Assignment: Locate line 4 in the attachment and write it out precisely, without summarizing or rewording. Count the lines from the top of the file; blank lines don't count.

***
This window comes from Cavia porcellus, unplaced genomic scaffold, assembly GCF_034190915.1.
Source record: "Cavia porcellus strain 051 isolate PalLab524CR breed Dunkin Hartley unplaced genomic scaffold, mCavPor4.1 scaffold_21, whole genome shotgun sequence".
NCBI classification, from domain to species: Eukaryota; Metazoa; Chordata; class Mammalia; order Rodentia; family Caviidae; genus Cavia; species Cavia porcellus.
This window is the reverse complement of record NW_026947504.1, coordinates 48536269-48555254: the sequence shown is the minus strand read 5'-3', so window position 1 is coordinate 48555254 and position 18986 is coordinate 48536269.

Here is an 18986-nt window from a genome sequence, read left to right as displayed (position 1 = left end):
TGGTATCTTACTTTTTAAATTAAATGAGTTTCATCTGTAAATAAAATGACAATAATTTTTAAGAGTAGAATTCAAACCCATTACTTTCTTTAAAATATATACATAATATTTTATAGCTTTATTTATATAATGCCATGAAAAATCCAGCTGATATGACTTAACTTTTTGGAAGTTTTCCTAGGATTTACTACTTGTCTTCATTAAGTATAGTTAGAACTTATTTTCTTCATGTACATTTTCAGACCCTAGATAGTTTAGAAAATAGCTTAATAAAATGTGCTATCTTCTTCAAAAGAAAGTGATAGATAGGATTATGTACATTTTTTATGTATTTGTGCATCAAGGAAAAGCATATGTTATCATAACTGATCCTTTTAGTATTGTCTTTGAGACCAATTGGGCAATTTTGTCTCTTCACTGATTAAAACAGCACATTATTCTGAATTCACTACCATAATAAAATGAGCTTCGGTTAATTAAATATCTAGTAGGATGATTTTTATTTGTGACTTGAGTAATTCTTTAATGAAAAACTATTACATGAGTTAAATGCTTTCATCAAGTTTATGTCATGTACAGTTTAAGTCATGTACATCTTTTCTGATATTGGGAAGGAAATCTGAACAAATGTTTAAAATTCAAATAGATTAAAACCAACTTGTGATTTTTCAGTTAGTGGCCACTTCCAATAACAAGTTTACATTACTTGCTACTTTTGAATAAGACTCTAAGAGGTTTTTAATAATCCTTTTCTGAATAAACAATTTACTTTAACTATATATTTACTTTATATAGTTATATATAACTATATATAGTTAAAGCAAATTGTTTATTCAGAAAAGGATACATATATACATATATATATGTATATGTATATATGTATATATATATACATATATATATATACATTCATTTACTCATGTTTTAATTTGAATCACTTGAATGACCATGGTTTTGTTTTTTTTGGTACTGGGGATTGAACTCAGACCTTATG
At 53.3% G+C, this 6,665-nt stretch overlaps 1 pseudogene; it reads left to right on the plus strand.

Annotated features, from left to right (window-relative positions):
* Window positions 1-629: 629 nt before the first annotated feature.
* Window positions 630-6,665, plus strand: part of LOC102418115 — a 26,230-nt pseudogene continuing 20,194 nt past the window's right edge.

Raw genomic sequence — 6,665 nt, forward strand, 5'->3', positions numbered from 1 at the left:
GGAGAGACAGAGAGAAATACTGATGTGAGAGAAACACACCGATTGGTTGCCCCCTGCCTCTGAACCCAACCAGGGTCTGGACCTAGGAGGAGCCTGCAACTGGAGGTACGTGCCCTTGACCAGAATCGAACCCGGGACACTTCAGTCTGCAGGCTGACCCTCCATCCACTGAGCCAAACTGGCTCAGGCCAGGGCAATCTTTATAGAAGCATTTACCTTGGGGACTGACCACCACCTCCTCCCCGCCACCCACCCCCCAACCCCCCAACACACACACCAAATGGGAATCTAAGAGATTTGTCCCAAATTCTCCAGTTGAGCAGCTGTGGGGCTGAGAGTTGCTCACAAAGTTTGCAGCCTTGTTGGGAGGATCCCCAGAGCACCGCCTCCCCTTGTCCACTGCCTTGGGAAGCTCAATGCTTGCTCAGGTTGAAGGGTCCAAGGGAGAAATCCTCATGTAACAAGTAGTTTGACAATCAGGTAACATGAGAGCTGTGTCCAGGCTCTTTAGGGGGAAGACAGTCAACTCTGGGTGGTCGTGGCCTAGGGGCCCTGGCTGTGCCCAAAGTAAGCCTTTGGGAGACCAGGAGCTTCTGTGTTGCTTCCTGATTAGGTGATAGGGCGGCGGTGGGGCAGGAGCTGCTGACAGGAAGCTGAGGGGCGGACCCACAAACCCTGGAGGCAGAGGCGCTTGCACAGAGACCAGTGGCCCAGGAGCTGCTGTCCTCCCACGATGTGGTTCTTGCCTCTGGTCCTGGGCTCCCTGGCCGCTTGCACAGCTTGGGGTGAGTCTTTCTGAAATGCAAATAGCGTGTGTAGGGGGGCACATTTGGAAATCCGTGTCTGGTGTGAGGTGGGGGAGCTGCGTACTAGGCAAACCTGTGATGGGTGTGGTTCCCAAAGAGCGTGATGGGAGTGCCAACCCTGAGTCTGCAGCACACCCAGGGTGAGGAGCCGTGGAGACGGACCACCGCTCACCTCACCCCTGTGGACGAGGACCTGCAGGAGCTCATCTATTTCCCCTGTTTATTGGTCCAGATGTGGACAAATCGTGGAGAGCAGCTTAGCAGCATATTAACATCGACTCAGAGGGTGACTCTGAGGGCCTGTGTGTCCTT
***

This window is the reverse complement of record NW_026947504.1, coordinates 48536269-48555254: the sequence shown is the minus strand read 5'-3', so window position 1 is coordinate 48555254 and position 18986 is coordinate 48536269.